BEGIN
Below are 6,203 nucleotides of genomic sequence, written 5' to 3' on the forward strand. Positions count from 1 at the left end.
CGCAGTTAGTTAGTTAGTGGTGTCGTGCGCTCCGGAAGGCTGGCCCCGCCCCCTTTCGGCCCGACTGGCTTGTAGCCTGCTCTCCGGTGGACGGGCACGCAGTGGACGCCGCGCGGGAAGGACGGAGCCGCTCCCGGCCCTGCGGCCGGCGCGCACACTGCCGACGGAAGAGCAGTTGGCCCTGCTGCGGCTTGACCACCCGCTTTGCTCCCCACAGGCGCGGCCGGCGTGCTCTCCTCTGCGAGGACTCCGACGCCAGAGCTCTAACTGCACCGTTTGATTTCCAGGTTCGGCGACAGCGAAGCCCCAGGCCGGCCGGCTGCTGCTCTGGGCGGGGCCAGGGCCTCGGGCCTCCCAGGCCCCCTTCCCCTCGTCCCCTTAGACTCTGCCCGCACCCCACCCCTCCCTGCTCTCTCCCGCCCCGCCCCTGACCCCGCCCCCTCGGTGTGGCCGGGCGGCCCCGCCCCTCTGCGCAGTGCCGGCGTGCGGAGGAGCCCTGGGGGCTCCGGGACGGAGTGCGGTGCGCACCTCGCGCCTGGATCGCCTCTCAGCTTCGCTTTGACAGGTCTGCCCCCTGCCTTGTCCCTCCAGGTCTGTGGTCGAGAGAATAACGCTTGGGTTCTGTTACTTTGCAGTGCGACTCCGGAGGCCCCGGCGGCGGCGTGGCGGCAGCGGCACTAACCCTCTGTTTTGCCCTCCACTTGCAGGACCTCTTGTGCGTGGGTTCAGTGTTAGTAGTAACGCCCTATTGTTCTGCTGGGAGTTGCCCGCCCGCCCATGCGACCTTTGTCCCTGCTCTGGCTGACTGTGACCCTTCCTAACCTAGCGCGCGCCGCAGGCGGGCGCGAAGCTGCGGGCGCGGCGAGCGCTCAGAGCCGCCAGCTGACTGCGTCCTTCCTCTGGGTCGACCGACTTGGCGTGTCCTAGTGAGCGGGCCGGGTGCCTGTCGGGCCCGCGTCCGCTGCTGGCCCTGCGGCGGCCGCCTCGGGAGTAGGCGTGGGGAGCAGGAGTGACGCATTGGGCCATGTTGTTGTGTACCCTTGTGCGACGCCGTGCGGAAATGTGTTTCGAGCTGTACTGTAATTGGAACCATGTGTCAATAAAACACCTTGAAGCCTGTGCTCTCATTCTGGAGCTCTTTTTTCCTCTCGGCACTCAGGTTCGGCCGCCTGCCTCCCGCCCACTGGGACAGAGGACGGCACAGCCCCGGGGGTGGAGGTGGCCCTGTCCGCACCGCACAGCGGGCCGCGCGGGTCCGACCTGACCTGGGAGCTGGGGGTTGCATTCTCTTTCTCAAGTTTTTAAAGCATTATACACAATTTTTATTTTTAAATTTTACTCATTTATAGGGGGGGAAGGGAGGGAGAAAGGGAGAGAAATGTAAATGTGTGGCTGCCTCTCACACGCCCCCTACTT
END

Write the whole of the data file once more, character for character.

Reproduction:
Below are 6,203 nucleotides of genomic sequence, written 5' to 3' on the forward strand. Positions count from 1 at the left end.
CGCAGTTAGTTAGTTAGTGGTGTCGTGCGCTCCGGAAGGCTGGCCCCGCCCCCTTTCGGCCCGACTGGCTTGTAGCCTGCTCTCCGGTGGACGGGCACGCAGTGGACGCCGCGCGGGAAGGACGGAGCCGCTCCCGGCCCTGCGGCCGGCGCGCACACTGCCGACGGAAGAGCAGTTGGCCCTGCTGCGGCTTGACCACCCGCTTTGCTCCCCACAGGCGCGGCCGGCGTGCTCTCCTCTGCGAGGACTCCGACGCCAGAGCTCTAACTGCACCGTTTGATTTCCAGGTTCGGCGACAGCGAAGCCCCAGGCCGGCCGGCTGCTGCTCTGGGCGGGGCCAGGGCCTCGGGCCTCCCAGGCCCCCTTCCCCTCGTCCCCTTAGACTCTGCCCGCACCCCACCCCTCCCTGCTCTCTCCCGCCCCGCCCCTGACCCCGCCCCCTCGGTGTGGCCGGGCGGCCCCGCCCCTCTGCGCAGTGCCGGCGTGCGGAGGAGCCCTGGGGGCTCCGGGACGGAGTGCGGTGCGCACCTCGCGCCTGGATCGCCTCTCAGCTTCGCTTTGACAGGTCTGCCCCCTGCCTTGTCCCTCCAGGTCTGTGGTCGAGAGAATAACGCTTGGGTTCTGTTACTTTGCAGTGCGACTCCGGAGGCCCCGGCGGCGGCGTGGCGGCAGCGGCACTAACCCTCTGTTTTGCCCTCCACTTGCAGGACCTCTTGTGCGTGGGTTCAGTGTTAGTAGTAACGCCCTATTGTTCTGCTGGGAGTTGCCCGCCCGCCCATGCGACCTTTGTCCCTGCTCTGGCTGACTGTGACCCTTCCTAACCTAGCGCGCGCCGCAGGCGGGCGCGAAGCTGCGGGCGCGGCGAGCGCTCAGAGCCGCCAGCTGACTGCGTCCTTCCTCTGGGTCGACCGACTTGGCGTGTCCTAGTGAGCGGGCCGGGTGCCTGTCGGGCCCGCGTCCGCTGCTGGCCCTGCGGCGGCCGCCTCGGGAGTAGGCGTGGGGAGCAGGAGTGACGCATTGGGCCATGTTGTTGTGTACCCTTGTGCGACGCCGTGCGGAAATGTGTTTCGAGCTGTACTGTAATTGGAACCATGTGTCAATAAAACACCTTGAAGCCTGTGCTCTCATTCTGGAGCTCTTTTTTCCTCTCGGCACTCAGGTTCGGCCGCCTGCCTCCCGCCCACTGGGACAGAGGACGGCACAGCCCCGGGGGTGGAGGTGGCCCTGTCCGCACCGCACAGCGGGCCGCGCGGGTCCGACCTGACCTGGGAGCTGGGGGTTGCATTCTCTTTCTCAAGTTTTTAAAGCATTATACACAATTTTTATTTTTAAATTTTACTCATTTATAGGGGGGGAAGGGAGGGAGAAAGGGAGAGAAATGTAAATGTGTGGCTGCCTCTCACACGCCCCCTACTT